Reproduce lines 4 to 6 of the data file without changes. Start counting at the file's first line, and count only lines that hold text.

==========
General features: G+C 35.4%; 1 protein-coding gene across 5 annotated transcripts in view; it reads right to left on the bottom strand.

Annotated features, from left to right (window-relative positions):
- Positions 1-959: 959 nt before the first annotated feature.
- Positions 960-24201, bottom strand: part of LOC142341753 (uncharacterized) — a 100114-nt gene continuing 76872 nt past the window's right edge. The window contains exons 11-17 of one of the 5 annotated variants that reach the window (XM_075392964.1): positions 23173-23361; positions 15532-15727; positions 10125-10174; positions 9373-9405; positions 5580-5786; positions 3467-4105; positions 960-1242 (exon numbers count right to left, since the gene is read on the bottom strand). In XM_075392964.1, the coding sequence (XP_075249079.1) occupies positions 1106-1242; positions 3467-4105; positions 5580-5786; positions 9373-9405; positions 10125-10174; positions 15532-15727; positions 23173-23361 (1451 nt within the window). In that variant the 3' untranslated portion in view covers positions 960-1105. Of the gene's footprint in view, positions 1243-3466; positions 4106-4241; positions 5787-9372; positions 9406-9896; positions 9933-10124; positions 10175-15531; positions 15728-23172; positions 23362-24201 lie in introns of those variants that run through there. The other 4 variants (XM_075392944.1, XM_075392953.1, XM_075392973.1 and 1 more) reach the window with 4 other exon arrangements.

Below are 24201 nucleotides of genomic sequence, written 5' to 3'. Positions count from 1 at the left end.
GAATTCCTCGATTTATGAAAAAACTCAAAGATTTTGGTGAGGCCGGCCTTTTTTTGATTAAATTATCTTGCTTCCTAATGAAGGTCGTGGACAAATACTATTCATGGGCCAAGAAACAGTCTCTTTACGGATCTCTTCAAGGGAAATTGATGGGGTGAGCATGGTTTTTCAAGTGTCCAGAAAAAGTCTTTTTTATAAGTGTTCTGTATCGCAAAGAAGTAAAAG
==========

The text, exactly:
- Positions 960-24201, bottom strand: part of LOC142341753 (uncharacterized) — a 100114-nt gene continuing 76872 nt past the window's right edge. The window contains exons 11-17 of one of the 5 annotated variants that reach the window (XM_075392964.1): positions 23173-23361; positions 15532-15727; positions 10125-10174; positions 9373-9405; positions 5580-5786; positions 3467-4105; positions 960-1242 (exon numbers count right to left, since the gene is read on the bottom strand). In XM_075392964.1, the coding sequence (XP_075249079.1) occupies positions 1106-1242; positions 3467-4105; positions 5580-5786; positions 9373-9405; positions 10125-10174; positions 15532-15727; positions 23173-23361 (1451 nt within the window). In that variant the 3' untranslated portion in view covers positions 960-1105. Of the gene's footprint in view, positions 1243-3466; positions 4106-4241; positions 5787-9372; positions 9406-9896; positions 9933-10124; positions 10175-15531; positions 15728-23172; positions 23362-24201 lie in introns of those variants that run through there. The other 4 variants (XM_075392944.1, XM_075392953.1, XM_075392973.1 and 1 more) reach the window with 4 other exon arrangements.

Below are 24201 nucleotides of genomic sequence, written 5' to 3'. Positions count from 1 at the left end.
GAATTCCTCGATTTATGAAAAAACTCAAAGATTTTGGTGAGGCCGGCCTTTTTTTGATTAAATTATCTTGCTTCCTAATGAAGGTCGTGGACAAATACTATTCATGGGCCAAGAAACAGTCTCTTTACGGATCTCTTCAAGGGAAATTGATGGGGTGAGCATGGTTTTTCAAGTGTCCAGAAAAAGTCTTTTTTATAAGTGTTCTGTATCGCAAAGAAGTAAAAG